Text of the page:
Total production plus reserves/resources at Silver Bell are of the order of 267 Mt @ 0.69% Cu, 0.01% Mo. The deposit is owned by ASARCO Inc. a subsidiary of Groupo Mexico.

The most recent source geological information used to prepare this summary was dated: 2004.    
This description is a summary from published sources, the chief of which are listed below.
© Copyright Porter GeoConsultancy Pty Ltd.   Unauthorised copying, reproduction, storage or dissemination prohibited.


  References & Additional Information
   Selected References:
Graybeal F T  1983 - Geology of the El Tiro area: in Titley S R 1983 Advances in Geology of the Porphyry Copper Deposits, Southwestern North America University of Arizona Press, Tucson    pp 487-505
Lopez J A, Titley S R  1995 - Outcrop and capping characteristics of the supergene sulfide enrichment at North Silver Bell, Pima County, Arizona: in Pierce F W, Bolm J G (Eds),  Porphyry Copper Deposits of the American Cordillera Arizona Geol. Soc.   Digest 20 pp 424-435
Richard K, Courtright J H  1966 - Structure and mineralization at Silver Bell, Arizona: in Titley S R, Hicks C L 1966 Geology of the Porphyry Copper Deposits, Southwestern North America University of Arizona Press, Tucson    pp 157-163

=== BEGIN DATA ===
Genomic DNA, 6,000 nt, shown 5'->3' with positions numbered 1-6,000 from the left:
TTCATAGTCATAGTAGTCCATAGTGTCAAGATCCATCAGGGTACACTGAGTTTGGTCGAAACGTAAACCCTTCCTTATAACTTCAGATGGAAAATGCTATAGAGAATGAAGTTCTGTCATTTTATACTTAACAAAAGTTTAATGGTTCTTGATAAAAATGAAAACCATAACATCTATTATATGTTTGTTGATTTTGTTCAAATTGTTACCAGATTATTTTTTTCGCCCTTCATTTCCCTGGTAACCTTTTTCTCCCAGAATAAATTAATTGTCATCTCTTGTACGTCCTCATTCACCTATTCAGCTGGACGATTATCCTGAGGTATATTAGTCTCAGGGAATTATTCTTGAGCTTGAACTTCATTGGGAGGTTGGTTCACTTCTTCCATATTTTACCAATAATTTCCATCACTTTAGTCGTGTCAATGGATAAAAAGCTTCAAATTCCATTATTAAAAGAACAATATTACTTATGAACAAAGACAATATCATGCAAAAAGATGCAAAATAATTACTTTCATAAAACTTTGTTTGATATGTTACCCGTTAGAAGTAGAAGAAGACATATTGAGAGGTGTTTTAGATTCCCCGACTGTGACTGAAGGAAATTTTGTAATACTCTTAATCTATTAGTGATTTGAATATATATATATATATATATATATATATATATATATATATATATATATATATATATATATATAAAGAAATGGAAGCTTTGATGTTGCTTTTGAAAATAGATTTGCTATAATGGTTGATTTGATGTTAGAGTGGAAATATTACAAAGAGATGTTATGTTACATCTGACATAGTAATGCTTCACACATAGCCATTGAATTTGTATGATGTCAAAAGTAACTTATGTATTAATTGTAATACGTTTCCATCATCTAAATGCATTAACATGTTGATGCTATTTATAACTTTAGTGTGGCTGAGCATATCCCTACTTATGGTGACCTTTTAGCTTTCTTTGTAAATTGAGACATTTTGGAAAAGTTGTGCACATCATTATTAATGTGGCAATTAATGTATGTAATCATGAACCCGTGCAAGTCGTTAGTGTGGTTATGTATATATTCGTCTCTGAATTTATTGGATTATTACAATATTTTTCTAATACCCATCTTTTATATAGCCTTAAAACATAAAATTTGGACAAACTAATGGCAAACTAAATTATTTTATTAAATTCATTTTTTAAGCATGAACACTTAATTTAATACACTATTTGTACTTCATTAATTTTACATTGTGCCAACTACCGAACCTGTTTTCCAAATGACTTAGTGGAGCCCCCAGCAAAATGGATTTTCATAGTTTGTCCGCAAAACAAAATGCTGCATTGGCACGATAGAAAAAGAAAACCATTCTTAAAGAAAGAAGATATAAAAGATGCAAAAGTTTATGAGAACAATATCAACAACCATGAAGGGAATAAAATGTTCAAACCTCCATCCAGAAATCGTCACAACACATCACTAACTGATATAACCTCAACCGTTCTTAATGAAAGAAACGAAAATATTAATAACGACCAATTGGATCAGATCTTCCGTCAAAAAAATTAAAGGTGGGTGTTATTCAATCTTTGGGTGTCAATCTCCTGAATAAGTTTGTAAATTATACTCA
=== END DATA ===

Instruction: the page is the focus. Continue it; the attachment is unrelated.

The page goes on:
Runyon, S.E., Nickerson, P.A., Seedorff, E., Barton, M.D., Mazdab, F.K., Lecumberri-Sanchez, P. and Steele-MacInnis, M.,  2019 - Sodic-Calcic Family of Alteration in Porphyry Systems of Arizona and Adjacent New Mexico: in    Econ. Geol.   v.114, pp. 745-770.

   References in PGC Publishing Books: Want any of our books ? Pricelist
Cook S S and Porter T M, 2005 - The Geologic History of Oxidation and Supergene Enrichment in the Porphyry Copper Deposits of Southwestern North America,   in  Porter T M, (Ed),  Super Porphyry Copper and Gold Deposits: A Global Perspective,  v1  pp 207-242
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Porter GeoConsultancy Pty Ltd (PorterGeo) provides access to this database at no charge.   It is largely based on scientific papers and reports in the public domain, and was current when the sources consulted were published.   While PorterGeo endeavour to ensure the information was accurate at the time of compilation and subsequent updating, PorterGeo takes no responsibility what-so-ever for inaccurate or out of date data, information or interpretations.